Facebook's Paper App Is Stylish and Interesting, but Has Critical Flaws
A cool concept, but not a replacement for the standard Facebook app.
For years, Facebook's mobile development has been oddly haphazard. From the painfully inconsistent upgrades to its flagship app to the random release of various apps for an array of different needs (Pages, Photos, etc), it has felt more like the mobile team at FB was divided up into about 20 different divisions all operating with complete autonomy. Most recently, they came up with Paper, a stylish new app designed to leverage shared links and provide a more news-based interface for the social network. Even the name echoes the idea that this is like reading a newspaper, not a social media website.
The first and most obvious change with Paper over the traditional Facebook app is how it looks. Built to take advantage of upgrades in iOS 7 (this is only available for iPhone currently), it has a modern look and feel with a smooth workflow. The main screen serves as a cooler looking Timeline with updates split between a lower series of panels that look like flash cards and a larger space above that has more graphic content. Like most apps, you swipe through the spaces to see various updates and touch them to get more info.
There is even a way to store items for later, a particularly handy function for when you just want to flip through updates without having to browse content in long form at the moment.
It also has some of the basic Facebook features like notifications, messages and viewing profile pages. You can make status updates as well and share items with friends. The game changer -- at least for some -- is how it handles trending topics.
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If you haven't been paying attention, Facebook has gotten into the trending topics game. Much like Twitter, Facebook now shows its trending items in the right column of the website through the browser interface. And, much like Twitter, it is able to be broken down by category. Paper takes advantage of that by allowing users to create categories of news and updates like sports or music. Think of it as Facebook's answer to Twitter's "lists" but instead of following users, you are following topics.
From an information gathering standpoint, it's rather unique because it shows what people are interested in at any given moment in a number of different categories. It is a quick and easy way to check the "news" of the day.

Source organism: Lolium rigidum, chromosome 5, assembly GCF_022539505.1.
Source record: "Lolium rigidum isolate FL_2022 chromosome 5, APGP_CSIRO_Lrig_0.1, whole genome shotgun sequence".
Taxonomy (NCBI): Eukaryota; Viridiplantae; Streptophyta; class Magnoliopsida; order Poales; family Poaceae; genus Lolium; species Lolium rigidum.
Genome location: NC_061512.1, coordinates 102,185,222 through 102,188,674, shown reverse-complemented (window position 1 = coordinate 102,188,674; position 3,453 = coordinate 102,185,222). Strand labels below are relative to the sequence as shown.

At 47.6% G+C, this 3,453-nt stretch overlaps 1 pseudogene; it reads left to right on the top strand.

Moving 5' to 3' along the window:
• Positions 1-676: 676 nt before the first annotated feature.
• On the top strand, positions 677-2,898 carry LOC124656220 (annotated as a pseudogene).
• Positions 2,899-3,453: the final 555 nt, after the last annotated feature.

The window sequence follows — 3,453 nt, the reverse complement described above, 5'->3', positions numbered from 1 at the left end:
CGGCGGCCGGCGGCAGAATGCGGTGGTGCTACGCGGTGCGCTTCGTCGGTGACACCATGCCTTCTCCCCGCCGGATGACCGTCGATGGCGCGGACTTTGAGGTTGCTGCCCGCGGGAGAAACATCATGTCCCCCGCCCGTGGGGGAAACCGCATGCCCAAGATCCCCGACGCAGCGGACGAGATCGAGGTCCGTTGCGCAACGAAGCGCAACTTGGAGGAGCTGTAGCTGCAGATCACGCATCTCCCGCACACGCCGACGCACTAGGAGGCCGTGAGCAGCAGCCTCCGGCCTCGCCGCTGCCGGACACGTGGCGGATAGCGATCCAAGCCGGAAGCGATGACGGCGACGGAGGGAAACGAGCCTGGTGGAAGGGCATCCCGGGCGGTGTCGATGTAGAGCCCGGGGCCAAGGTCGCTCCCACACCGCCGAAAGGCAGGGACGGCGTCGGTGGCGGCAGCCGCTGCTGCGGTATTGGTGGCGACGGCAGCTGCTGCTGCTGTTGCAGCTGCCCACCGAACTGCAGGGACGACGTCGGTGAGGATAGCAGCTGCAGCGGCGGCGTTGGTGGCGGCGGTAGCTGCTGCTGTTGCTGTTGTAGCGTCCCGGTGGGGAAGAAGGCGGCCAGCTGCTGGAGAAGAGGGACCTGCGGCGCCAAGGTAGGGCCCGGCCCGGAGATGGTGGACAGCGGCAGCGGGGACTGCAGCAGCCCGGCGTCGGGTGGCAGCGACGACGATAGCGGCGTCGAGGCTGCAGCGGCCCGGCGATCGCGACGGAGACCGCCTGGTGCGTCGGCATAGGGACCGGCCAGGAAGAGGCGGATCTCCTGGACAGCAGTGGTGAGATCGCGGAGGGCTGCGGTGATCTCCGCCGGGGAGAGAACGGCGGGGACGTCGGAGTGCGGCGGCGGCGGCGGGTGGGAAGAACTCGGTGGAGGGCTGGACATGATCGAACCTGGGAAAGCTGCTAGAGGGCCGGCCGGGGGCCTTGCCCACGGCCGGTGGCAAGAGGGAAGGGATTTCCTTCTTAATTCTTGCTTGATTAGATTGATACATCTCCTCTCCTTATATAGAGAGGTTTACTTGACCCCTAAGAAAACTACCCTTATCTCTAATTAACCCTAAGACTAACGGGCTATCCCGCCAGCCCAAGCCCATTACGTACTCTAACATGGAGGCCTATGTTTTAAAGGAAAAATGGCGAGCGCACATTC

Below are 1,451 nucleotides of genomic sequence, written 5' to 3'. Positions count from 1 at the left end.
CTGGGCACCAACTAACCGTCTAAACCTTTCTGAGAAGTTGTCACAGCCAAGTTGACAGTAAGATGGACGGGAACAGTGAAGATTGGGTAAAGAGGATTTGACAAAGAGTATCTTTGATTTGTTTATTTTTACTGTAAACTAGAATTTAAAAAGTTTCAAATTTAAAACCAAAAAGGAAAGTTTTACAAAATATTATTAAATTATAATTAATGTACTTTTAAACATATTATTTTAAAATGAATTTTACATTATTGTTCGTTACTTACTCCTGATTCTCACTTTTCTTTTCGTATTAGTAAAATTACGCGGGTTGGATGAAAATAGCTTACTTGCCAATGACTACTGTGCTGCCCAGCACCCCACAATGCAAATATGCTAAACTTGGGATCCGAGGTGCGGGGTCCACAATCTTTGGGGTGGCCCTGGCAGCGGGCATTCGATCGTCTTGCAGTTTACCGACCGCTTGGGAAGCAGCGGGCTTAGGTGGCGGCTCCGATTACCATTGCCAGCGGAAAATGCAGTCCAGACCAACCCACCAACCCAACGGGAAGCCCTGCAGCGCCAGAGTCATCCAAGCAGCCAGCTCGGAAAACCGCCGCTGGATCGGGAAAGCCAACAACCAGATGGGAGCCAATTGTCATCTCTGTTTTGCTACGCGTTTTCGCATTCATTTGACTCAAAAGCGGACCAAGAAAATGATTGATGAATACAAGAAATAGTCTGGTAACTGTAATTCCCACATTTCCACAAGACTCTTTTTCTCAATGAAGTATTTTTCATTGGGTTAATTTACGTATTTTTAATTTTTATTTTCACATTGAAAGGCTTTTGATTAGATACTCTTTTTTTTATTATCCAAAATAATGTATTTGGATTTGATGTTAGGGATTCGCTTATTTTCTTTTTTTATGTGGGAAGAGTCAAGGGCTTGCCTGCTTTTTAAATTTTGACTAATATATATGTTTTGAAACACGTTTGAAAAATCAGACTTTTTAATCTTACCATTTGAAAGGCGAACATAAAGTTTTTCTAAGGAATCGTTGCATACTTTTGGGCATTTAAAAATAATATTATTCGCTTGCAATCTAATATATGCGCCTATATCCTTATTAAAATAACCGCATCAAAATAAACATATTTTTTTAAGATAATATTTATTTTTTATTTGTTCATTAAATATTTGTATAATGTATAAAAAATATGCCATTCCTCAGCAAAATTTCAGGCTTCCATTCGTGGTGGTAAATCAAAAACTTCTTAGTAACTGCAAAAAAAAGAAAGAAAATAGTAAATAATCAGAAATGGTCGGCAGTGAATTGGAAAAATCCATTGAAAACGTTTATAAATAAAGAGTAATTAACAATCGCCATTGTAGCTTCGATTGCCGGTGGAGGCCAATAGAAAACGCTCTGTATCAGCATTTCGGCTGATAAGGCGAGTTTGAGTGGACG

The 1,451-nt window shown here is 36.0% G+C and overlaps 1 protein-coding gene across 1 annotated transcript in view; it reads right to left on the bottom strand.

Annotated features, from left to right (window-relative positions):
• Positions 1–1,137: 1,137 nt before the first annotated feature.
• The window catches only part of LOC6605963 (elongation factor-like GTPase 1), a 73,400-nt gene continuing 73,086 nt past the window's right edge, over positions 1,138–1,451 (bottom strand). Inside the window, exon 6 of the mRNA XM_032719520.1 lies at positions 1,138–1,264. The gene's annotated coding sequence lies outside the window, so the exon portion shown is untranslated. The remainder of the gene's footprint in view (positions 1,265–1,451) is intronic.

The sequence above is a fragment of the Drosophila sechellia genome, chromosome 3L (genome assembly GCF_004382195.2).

If you control a business page, you won't be able to manage it through Paper. Facebook has struggled with allowing individual users the ability to manage a Page outside of the browser interface or the Pages app, most specifically responding to posts as an organization rather than as an individual. This problem continues in Paper.
Categories are limited.
There are currently 19 categories provided by Facebook ranging from "Headlines" to "LOL" and "Cute." Some are topical like equality and gay pride while others are specific to urban dwellers or interests like sports or photography. The problem is that the categories are strangely specific without covering certain obviously broad areas like music (which is wrapped into "Pop Life"). If you are really interested in following topics about, for example, politics, you'd have to view all news topics to see those. An RSS feed this is not.
No "most recent" view of timeline items.
Probably the most annoying characteristic of Facebook in general is its desire to steer me away from what people posted recently and focus me instead on what its algorithm considers the stuff I will find to be the most interesting or important. This might work for someone with relatively narrow interests or only a couple dozen friends, but anyone with 100-plus friends or a diverse base of interests will miss a lot. At least in the app and through a browser, you can choose Most Recent (though it defaults to Top Stories). In Paper, you are stuck with whatever Facebook deems most important even if it is a post more than a week old you've already read.
This is the one thing that means, at least for me, that Paper is generally worthless. If I can't decide what posts from my friends I want to see, I don't really care to use the interface. I can certainly see its benefits for looking through various categories of trending interests, but as a standalone Facebook app, it has a long way to go.